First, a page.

After three years with no dog captures in Manu National Park, Leite expanded her search this past summer to the Alto Purus Reserved Zone, which is contiguous to the northern end of the national park.

"Purus is such a remote place that only a single mammal survey had ever been done there," said Leite.

She trained an assistant, Virgilio Cochani, a native Ashaninka Indian, to recognize the dog's tracks and set traps, and then returned to her home in Lima leaving instructions that he radio her immediately if he met with success.

"On August 9th, Virgilio left a mysterious message with the radio operator: 'Tell Renata my work is done,'" said Leite.

Three days, two flights, a boat trip, and a ten-minute walk into the woods later, Leite was reunited with Cochani and looking at a short-eared dog growling at them from inside a cage constructed out of palmwood planks.

Leite used a blowgun and darts to sedate the dog for an hour while they fitted it with a radio collar and recorded identifying information—male, 18 pounds (8.2 kilograms), slightly bigger than a gray fox.

Short-eared dogs have a distinctive fox-like muzzle and bushy tail. The ears, while short, are not a striking characteristic, said Leite. "Some old authors used to call it 'flag-tail dog,' which seems more appropriate to me," she added.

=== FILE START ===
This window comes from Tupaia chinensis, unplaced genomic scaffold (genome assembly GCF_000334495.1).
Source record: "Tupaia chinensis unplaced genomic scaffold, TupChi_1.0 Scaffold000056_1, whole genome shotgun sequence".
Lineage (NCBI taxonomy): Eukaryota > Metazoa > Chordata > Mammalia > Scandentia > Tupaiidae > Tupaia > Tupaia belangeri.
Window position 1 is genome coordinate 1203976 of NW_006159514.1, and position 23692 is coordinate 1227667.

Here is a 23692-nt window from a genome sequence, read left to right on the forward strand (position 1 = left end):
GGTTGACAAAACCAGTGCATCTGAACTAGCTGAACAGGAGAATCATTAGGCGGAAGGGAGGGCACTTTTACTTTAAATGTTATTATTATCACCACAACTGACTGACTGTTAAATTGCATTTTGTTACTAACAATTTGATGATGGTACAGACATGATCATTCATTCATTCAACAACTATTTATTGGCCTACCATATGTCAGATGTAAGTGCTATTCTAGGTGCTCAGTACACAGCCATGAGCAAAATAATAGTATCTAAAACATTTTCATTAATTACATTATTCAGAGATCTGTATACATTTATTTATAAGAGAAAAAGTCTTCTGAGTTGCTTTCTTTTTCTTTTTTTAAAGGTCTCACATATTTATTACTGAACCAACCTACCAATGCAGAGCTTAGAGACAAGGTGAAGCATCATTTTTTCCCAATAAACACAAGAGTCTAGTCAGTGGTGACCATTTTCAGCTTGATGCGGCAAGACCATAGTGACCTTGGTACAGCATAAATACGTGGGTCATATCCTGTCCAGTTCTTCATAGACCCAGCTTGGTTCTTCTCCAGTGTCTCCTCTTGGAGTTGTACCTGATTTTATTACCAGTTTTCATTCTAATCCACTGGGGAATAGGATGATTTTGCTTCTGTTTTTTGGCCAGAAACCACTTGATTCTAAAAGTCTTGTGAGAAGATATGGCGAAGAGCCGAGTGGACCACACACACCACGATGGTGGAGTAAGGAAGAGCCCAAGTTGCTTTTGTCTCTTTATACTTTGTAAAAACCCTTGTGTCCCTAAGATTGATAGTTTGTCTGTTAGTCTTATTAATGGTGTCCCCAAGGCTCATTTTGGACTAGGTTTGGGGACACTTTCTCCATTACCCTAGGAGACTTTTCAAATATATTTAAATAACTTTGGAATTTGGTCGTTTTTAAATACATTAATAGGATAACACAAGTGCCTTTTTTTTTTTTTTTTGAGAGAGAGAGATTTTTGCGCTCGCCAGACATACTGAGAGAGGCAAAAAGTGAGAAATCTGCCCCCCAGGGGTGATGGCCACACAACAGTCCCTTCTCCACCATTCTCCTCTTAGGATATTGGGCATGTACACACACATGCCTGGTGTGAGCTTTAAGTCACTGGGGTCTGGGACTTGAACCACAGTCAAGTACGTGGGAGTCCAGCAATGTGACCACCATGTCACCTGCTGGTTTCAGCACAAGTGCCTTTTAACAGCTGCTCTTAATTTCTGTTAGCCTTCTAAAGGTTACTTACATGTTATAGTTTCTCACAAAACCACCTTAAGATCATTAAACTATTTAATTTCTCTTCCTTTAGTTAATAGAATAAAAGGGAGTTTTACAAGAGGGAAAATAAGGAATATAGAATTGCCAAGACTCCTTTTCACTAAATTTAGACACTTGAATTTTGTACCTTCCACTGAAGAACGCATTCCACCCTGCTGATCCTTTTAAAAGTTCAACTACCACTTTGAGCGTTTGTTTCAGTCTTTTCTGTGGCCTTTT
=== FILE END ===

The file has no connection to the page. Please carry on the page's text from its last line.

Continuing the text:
He was named Felipao after the coach of the Brazilian soccer team that won the 2002 World Cup in Seoul, Korea.

Felipao's radio collar was designed to transmit a VHF signal 24 hours a day for two years. Researchers in the Amazonian forest can pick up the signal within 0.6 miles (one kilometer). Triangulation allows them to pinpoint the collar's location.

"By mapping those data over weeks and months, you get an idea of what time of day the animal is most active, where it lives, where it hunts, which sorts of habitats it uses and which it avoids, and how big its home territory is," said Leite.

The telemetry receiver the researchers at Cocha Cashu Biological Station use to track radio-collared animals, however, malfunctioned at the time Felipao was captured. Leite, who was scheduled to go to the U.S., picked up a new receiver on her trip.

"By the time we got back to Purus, Felipao had been dead for two weeks," she said.

The data gained by the short study of Felipao is gleaned from his capture and untimely death. He was captured sometime between 8 a.m. and 3 p.m. and shot around 4 p.m., suggesting that the species is at least partially active during the day.

Prior to Felipao's capture, researchers knew so little about short-eared dogs that they did not even know whether the species is most active at night or during the day.

"We also know Felipao was shot two kilometers [1.2 miles] from where we released him, just a few meters from the edge of the river. This fits with other data suggesting the animal moves a lot and spends a lot of its time near rivers," said Leite.

Cochani, who Leite says was furious over the shooting incident, is back at work trying to capture another short-eared dog. Now that he knows the technique and where to set the traps, he is optimistic that he will capture another by the end of October.

Maria Renata Pereira Leite-Pitman's research is supported by TEAM Initiative of the Center for Applied Biodiversity Science of Conservation International, the Walt Disney Foundation, IdeaWild, and Procarnivoros Association.